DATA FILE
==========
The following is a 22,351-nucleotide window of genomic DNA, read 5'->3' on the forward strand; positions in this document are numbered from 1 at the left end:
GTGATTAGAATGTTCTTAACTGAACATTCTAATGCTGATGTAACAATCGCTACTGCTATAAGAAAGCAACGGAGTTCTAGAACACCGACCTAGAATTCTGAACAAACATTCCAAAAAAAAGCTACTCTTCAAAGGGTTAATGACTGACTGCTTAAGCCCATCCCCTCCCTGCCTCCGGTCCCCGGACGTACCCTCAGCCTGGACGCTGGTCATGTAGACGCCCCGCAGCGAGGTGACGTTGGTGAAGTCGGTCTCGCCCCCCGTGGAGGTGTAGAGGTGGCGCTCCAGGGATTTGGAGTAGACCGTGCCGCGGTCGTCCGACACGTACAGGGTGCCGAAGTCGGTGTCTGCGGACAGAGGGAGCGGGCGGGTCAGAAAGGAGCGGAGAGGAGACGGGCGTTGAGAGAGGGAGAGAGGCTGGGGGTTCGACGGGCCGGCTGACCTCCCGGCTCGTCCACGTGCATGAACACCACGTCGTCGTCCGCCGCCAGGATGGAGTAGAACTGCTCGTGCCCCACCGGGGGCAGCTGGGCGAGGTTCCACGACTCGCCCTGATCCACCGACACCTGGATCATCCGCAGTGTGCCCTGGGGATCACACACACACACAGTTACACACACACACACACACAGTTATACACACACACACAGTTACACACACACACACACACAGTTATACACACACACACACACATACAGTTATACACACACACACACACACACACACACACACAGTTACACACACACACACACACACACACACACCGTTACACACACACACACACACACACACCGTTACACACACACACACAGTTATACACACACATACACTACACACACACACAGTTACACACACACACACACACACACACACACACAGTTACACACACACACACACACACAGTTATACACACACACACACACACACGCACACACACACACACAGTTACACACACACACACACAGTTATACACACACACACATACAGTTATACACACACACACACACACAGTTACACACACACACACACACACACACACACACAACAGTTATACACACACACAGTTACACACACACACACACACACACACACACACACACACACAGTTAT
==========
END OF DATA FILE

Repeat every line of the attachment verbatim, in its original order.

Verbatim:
The following is a 22,351-nucleotide window of genomic DNA, read 5'->3' on the forward strand; positions in this document are numbered from 1 at the left end:
GTGATTAGAATGTTCTTAACTGAACATTCTAATGCTGATGTAACAATCGCTACTGCTATAAGAAAGCAACGGAGTTCTAGAACACCGACCTAGAATTCTGAACAAACATTCCAAAAAAAAGCTACTCTTCAAAGGGTTAATGACTGACTGCTTAAGCCCATCCCCTCCCTGCCTCCGGTCCCCGGACGTACCCTCAGCCTGGACGCTGGTCATGTAGACGCCCCGCAGCGAGGTGACGTTGGTGAAGTCGGTCTCGCCCCCCGTGGAGGTGTAGAGGTGGCGCTCCAGGGATTTGGAGTAGACCGTGCCGCGGTCGTCCGACACGTACAGGGTGCCGAAGTCGGTGTCTGCGGACAGAGGGAGCGGGCGGGTCAGAAAGGAGCGGAGAGGAGACGGGCGTTGAGAGAGGGAGAGAGGCTGGGGGTTCGACGGGCCGGCTGACCTCCCGGCTCGTCCACGTGCATGAACACCACGTCGTCGTCCGCCGCCAGGATGGAGTAGAACTGCTCGTGCCCCACCGGGGGCAGCTGGGCGAGGTTCCACGACTCGCCCTGATCCACCGACACCTGGATCATCCGCAGTGTGCCCTGGGGATCACACACACACACAGTTACACACACACACACACACAGTTATACACACACACACAGTTACACACACACACACACACAGTTATACACACACACACACACATACAGTTATACACACACACACACACACACACACACACACAGTTACACACACACACACACACACACACACACCGTTACACACACACACACACACACACACCGTTACACACACACACACAGTTATACACACACATACACTACACACACACACAGTTACACACACACACACACACACACACACACACAGTTACACACACACACACACACACAGTTATACACACACACACACACACACGCACACACACACACACAGTTACACACACACACACACAGTTATACACACACACACATACAGTTATACACACACACACACACACAGTTACACACACACACACACACACACACACACACAACAGTTATACACACACACAGTTACACACACACACACACACACACACACACACACACACACAGTTAT